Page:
Manga Review: Fullmetal Alchemist Volume Eight

Fullmetal Alchemist Volume Eight is a manga by Hiromu Arakawa, and it was published in North America by Viz Media in 2006. Fullmetal Alchemist is rated “T” for teens; from what I’ve read of the manga and from seeing both of the anime series, I would agree with this rating.

Fullmetal Alchemist Volume 8
Written by: Hiromu Arakawa
Publisher: Square Enix
English Publisher: VIZ Media
Release Date: July 18, 2006

Brothers Edward and Alphonse Elric know how to perform alchemy, and tried performing a forbidden alchemy technique to bring their mother back to life. In the process, Alphonse lost his body and Ed lost one of his legs. In order to attach Al’s soul to a suit of armor, Ed ends up losing one of his arms. Ed now has “auto-mail” prosthetics, which are designed by his childhood friend, Winry Rockbell.

Ed has become the youngest State Alchemist in history, and has been given the name “Fullmetal Alchemist.” The series follows Ed and Al as they search for the Philosopher’s Stone, a legendary artifact that they believe will help them to recover their bodies.

This volume begins with Greed and his minions and their fight with King Bradley and his forces, and Al being trapped in the middle of it. During the course of this battle, something very important happens that causes a change for Al; I’m not going to say what that change is, because I don’t want to provide spoilers to readers who haven’t reached this point in the series yet.

Barry the Chopper makes a return and ends up in the custody of Mustang and his men, and through questioning, Barry ends up telling them some information they hadn’t known previously. Also in this volume, a major secret regarding King Bradley is revealed.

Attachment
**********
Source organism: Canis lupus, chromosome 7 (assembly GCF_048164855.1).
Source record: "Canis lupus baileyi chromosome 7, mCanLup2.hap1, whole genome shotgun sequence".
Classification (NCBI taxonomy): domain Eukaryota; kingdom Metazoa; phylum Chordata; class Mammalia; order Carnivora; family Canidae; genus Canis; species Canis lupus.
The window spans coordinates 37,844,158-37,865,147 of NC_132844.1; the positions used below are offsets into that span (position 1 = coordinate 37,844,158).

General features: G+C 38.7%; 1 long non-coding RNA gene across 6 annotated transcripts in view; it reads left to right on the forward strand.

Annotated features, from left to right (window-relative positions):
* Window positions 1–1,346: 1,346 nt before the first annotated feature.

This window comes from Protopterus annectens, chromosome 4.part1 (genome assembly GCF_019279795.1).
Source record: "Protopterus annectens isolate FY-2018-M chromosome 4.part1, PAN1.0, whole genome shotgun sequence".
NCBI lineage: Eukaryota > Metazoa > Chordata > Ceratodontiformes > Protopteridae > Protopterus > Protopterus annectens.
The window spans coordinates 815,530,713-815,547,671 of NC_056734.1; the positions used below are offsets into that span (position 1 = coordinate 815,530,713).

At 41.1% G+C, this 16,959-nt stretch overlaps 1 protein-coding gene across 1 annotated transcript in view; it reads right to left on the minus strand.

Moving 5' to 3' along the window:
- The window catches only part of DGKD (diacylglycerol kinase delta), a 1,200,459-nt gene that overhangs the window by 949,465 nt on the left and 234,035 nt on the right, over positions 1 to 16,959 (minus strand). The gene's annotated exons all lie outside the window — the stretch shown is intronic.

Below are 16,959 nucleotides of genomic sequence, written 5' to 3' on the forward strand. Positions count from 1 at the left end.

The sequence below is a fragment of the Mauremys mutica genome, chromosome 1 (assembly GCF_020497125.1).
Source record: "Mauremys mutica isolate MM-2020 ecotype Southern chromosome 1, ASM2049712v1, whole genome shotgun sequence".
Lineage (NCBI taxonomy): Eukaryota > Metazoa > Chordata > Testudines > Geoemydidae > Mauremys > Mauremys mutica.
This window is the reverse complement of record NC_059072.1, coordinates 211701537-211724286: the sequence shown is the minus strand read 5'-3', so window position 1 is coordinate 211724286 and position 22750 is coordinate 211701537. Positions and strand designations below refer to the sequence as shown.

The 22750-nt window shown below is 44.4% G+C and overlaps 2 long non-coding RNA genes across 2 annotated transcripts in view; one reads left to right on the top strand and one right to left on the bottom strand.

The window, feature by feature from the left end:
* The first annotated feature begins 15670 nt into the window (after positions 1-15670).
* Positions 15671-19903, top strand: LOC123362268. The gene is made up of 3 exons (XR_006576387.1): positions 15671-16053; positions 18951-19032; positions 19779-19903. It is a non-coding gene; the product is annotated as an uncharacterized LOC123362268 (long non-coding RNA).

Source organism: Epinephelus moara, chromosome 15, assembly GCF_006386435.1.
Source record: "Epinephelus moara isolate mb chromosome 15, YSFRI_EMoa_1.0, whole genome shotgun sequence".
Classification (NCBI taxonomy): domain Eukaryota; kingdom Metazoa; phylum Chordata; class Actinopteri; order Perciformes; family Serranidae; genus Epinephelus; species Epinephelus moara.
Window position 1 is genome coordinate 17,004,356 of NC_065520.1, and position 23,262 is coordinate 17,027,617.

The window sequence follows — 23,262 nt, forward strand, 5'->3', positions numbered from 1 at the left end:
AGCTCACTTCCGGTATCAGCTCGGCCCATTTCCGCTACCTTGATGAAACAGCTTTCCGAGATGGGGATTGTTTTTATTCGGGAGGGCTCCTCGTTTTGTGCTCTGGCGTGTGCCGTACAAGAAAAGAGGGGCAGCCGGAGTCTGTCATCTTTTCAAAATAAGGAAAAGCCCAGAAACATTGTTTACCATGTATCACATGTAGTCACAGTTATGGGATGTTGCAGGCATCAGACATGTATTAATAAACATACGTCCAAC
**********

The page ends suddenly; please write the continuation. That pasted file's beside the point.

Four new characters from the country of Xing: May Chang and her little panda Xiaomei, and Lin Yao and his two companions. May Chang has a small role in this volume, while Lin Yao has a bigger part to play. Lin Yao runs into Ed and Al in Rush Valley, and after initially hitting it off, things turn for the worst during the time they spend together. It gets so bad that Lin Yao’s traveling companions attack Ed and Al.

Volume Eight turns out to be a rather important volume for the Fullmetal Alchemist manga series. Some important information is revealed in regards to the Homunculi, Al goes through a major change, and the reader also learns that the country of Xing exists and that it has its own form of alchemy, which is displayed by May Chang during her brief appearance in this volume. Also, the secret about King Bradley really changes the reader’s perception of not just him as a character, but also his motivations for why he’s doing the things he’s been doing up until this point.

Having already seen both of the Fullmetal Alchemist anime series, I already know what’s going to be happening in the story, so nothing really takes me by surprise. This fact can also make it hard to write the reviews of the manga volumes, because I already know what’s going to happen, and I have to keep myself from going into too much detail and unintentionally providing “spoilers.”

Even though I already know what’s going to happen, Arakawa’s storytelling for this series is so strong that I’m still riveted by what’s happening in the story. In fact, I have a hard time putting down a volume of Fullmetal Alchemist when I’m reading it.

If you’ve read and enjoyed the previous seven volumes of Fullmetal Alchemist, then honestly I believe you’ll really enjoy reading Volume Eight of the series.

I wrote this review after reading a copy of Fullmetal Alchemist Volume Eight that I checked out through the King County Library System.

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